Friday, July 25, 2008

Listening -- Episcopal Style

Back before Lambeth started, I examined the stages of the indaba process, including the observation:
1. Meet in indaba groups for conversation and "listening".
lis·ten (lĭs'ən) intr.v.
a. Conservative - attending to another point of view in an effort to understand
b. Liberal - outward passivity during a period of time in which you think about what to say next, ignoring any noise which might distract you.
Well, it seems that was spot on.

Remember those indaba groups -- how they're supposed to be about listening to other perspectives, to aid in coming to a better understanding and achieving an informed consensus? Seems the Americans have already decided what that consensus is, even before arriving. Observers at Lambeth report the following from a press conference:
Q: How is your indaba group?
A:“Well, the funny thing is,” began one bishop, “The Americans here have this cheat sheet that they use in our group. It has statements on it that justify their decisions in the last two conventions that led to the consecration of Gene Robinson and same-sex marriage. It is a prioritized list of talking points and the one in our group reads off this thing every day.”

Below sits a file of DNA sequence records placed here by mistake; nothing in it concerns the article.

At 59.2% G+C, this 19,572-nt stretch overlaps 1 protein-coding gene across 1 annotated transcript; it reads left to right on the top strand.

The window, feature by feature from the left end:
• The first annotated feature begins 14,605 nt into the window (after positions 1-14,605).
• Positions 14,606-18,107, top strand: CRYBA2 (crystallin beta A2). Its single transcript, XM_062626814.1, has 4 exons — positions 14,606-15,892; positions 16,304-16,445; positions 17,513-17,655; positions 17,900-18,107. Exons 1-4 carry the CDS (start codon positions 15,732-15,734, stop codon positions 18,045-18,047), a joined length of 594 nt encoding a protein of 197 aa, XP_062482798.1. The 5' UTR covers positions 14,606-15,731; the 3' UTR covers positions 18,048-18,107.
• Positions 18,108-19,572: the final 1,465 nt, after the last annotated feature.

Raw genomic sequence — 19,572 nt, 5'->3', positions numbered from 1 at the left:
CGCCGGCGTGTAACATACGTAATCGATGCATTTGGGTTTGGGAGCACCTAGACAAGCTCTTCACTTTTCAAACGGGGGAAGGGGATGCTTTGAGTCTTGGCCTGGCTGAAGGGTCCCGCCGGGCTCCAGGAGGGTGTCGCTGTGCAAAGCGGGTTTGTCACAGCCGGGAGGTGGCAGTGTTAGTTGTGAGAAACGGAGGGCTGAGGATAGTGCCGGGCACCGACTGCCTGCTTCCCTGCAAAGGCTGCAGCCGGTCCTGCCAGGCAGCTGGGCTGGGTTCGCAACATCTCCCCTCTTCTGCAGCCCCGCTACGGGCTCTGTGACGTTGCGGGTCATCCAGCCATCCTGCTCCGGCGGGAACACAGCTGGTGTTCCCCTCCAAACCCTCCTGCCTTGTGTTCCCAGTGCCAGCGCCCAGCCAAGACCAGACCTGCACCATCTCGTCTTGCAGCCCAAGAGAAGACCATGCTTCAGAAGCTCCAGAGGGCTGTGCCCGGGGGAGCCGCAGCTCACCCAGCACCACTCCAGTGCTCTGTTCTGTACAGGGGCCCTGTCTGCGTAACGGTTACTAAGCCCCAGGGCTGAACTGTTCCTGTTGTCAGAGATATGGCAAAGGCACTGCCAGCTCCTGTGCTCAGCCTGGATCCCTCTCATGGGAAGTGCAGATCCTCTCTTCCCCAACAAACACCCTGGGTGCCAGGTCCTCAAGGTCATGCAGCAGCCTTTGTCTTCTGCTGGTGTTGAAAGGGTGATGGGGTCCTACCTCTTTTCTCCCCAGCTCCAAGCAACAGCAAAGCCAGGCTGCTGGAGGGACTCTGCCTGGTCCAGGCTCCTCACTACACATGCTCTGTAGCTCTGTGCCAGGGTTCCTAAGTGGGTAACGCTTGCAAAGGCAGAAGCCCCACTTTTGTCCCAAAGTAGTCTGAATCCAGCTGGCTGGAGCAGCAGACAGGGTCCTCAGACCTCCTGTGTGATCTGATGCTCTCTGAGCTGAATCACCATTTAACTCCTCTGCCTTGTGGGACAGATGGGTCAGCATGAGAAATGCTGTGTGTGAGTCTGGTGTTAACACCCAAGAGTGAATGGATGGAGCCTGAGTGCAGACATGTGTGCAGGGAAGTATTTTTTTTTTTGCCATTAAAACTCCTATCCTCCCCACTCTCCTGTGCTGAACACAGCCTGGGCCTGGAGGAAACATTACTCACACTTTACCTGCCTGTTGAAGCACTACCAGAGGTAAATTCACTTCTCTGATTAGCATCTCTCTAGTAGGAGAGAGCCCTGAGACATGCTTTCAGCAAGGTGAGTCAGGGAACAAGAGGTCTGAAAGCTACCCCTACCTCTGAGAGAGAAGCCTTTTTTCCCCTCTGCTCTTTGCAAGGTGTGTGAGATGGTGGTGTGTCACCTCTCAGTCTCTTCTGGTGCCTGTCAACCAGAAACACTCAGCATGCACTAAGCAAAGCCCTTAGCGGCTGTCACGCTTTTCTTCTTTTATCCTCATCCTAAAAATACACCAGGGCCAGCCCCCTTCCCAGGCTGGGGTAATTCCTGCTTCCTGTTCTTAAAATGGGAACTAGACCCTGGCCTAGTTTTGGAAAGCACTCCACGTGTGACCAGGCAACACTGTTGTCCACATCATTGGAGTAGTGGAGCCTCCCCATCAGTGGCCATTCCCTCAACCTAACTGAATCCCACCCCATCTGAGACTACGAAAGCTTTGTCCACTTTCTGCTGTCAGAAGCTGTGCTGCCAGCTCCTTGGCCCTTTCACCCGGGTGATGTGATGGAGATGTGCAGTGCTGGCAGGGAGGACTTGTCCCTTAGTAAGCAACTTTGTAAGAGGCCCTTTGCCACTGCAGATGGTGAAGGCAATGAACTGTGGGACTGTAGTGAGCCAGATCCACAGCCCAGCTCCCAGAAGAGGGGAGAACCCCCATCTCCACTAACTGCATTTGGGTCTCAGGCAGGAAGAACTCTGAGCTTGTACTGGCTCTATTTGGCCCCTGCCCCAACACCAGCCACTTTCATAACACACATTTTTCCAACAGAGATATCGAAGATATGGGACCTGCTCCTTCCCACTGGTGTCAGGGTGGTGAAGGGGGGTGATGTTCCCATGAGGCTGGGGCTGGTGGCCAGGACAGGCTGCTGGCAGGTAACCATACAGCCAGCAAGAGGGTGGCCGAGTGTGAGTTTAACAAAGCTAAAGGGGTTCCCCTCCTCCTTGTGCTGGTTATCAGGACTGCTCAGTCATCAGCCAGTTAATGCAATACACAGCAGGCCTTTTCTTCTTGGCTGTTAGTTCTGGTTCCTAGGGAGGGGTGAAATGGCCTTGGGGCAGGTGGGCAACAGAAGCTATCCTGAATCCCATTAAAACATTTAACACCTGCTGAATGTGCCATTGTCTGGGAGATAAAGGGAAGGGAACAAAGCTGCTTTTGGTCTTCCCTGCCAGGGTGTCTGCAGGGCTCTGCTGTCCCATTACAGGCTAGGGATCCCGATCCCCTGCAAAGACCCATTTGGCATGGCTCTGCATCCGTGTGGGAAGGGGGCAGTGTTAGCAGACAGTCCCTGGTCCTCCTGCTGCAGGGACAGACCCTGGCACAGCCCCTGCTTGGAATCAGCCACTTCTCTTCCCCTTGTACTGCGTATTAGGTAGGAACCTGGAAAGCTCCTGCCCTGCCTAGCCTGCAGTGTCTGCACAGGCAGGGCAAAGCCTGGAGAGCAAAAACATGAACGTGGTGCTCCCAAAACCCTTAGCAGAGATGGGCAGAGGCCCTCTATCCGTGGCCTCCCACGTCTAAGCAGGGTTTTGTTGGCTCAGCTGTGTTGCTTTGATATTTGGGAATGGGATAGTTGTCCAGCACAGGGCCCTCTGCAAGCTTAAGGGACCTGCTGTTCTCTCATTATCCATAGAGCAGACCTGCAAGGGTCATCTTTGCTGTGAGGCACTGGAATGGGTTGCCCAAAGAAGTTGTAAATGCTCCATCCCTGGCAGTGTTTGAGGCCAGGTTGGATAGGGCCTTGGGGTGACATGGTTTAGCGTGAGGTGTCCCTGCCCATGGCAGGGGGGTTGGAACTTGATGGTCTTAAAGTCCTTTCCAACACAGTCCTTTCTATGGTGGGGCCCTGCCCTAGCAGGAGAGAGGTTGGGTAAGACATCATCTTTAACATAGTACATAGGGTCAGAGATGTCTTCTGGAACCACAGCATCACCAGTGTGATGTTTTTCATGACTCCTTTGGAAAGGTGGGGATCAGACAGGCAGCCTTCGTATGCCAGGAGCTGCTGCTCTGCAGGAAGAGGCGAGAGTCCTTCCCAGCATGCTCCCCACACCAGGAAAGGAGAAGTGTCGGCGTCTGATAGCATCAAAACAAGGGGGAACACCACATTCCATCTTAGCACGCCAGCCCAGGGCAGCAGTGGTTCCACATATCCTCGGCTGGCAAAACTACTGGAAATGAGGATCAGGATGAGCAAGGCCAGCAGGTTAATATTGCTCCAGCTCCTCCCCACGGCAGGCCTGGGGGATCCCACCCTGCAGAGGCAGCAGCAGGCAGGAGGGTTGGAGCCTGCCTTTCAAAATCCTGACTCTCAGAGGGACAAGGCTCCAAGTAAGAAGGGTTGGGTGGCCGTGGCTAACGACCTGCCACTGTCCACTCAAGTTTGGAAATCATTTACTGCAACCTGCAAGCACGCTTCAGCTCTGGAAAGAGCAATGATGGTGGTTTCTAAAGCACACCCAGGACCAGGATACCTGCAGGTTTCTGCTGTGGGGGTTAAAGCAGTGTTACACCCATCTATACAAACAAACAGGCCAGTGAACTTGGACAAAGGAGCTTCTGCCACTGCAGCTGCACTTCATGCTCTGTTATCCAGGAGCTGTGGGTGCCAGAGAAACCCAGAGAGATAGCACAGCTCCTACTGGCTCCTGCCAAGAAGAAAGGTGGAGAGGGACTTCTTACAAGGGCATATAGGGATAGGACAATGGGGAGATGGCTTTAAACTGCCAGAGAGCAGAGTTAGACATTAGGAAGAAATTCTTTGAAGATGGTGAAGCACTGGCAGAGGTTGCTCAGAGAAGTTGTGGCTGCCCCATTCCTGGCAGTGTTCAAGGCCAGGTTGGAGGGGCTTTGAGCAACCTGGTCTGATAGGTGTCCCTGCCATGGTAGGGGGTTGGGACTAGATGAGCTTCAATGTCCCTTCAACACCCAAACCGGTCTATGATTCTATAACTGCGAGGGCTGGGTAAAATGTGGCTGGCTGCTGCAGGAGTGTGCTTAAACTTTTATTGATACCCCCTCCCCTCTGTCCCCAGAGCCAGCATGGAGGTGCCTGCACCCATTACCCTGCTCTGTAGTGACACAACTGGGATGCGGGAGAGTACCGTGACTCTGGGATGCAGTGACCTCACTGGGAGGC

So much for "unity in diversity"... in PEcUSA we don't have diversity. Or, where we do, we're crushing, inhibiting, deposing and suing it. And not only do we enforce the party line, we give you a memo to read off so you can inflict it on others in a coordinated attack! Gotta keep everyone on message. All the more effective when your party (representing perhaps 2% of the world's Lambeth-recognized Anglicans, and dropping) comprises 25% of the attendees.

I'm not making this stuff up. I swear. Here's a link to a copy of the "cheat sheet" itself. The attached memo says:
Enclosed you will find two sample narratives that were initiated during our March meeting 2008 session with Macky Alston of Auburn Seminary. The suggestions made by the House of Bishops were collected, and Bishops Ed Little, Michael Curry, Neil Alexander, Mike Smith, Cate Waynick, and I [Clay Matthews] worked with Neva Rae Fox to create the two narratives that you will find in this section.
The idea is that you have a "core message" which has three "supporting ideas", each of which has three "supporting points". This way, all your points underline one of three ideas which, in turn, communicate the core message.

The PEcUSA memo gives two "core messages":
1. At the Lambeth Conference, the bishops of the Anglican Communion renew our deep unity in Christ.
2. When Anglicans work together through the power of the Holy Spirit, we change the world.